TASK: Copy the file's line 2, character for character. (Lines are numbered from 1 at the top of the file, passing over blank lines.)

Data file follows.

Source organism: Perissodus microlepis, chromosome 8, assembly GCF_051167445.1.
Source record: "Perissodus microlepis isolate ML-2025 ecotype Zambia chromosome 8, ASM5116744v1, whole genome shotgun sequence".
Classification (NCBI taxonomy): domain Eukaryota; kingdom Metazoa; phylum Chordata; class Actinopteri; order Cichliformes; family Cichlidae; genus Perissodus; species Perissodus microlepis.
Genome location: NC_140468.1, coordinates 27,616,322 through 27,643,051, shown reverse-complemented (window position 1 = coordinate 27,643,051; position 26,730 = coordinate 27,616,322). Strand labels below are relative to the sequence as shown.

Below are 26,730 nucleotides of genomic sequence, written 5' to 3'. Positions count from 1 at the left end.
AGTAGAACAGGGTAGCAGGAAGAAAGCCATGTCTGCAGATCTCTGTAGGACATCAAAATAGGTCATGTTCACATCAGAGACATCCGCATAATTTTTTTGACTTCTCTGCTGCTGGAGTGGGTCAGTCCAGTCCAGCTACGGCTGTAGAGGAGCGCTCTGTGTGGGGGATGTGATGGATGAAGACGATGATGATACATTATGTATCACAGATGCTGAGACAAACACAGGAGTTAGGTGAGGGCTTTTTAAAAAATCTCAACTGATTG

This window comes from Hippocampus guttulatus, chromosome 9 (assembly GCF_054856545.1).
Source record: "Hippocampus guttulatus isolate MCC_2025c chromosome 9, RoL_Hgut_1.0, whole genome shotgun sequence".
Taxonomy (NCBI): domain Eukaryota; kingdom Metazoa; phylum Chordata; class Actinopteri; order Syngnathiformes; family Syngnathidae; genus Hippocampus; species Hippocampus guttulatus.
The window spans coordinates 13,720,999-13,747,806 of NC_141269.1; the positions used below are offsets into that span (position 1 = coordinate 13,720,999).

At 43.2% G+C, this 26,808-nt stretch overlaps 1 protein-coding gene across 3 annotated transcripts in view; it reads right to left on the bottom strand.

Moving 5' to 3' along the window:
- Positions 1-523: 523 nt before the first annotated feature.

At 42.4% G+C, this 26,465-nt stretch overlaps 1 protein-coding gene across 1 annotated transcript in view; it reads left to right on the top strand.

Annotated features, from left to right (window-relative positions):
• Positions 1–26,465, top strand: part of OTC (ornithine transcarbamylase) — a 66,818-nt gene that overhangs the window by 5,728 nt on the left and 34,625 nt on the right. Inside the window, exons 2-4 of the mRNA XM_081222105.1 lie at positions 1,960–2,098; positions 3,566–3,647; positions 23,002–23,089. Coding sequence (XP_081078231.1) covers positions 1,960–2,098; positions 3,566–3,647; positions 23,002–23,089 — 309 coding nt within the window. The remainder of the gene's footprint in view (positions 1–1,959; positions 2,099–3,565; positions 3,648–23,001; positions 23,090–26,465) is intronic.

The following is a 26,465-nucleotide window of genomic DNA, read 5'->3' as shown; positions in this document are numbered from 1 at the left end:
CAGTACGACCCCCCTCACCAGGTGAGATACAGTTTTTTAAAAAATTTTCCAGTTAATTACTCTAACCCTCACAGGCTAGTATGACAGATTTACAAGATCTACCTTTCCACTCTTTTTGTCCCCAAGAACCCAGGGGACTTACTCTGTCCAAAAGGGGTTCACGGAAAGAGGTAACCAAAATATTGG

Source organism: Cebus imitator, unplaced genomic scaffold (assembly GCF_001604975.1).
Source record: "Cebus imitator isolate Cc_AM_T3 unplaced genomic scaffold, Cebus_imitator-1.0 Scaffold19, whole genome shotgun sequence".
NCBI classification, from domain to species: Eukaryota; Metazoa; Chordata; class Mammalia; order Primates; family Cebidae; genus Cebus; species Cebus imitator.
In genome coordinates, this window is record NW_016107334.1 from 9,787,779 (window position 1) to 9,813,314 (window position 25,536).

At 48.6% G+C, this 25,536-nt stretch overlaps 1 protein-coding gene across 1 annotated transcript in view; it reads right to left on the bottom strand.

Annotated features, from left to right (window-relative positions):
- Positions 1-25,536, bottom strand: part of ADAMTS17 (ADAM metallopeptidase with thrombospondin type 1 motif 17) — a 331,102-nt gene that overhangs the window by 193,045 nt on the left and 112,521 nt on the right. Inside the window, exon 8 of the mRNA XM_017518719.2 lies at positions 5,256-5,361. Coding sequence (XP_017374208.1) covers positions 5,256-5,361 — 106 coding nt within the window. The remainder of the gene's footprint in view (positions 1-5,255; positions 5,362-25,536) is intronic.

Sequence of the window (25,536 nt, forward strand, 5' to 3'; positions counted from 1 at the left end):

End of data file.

Source record: "Perissodus microlepis isolate ML-2025 ecotype Zambia chromosome 8, ASM5116744v1, whole genome shotgun sequence".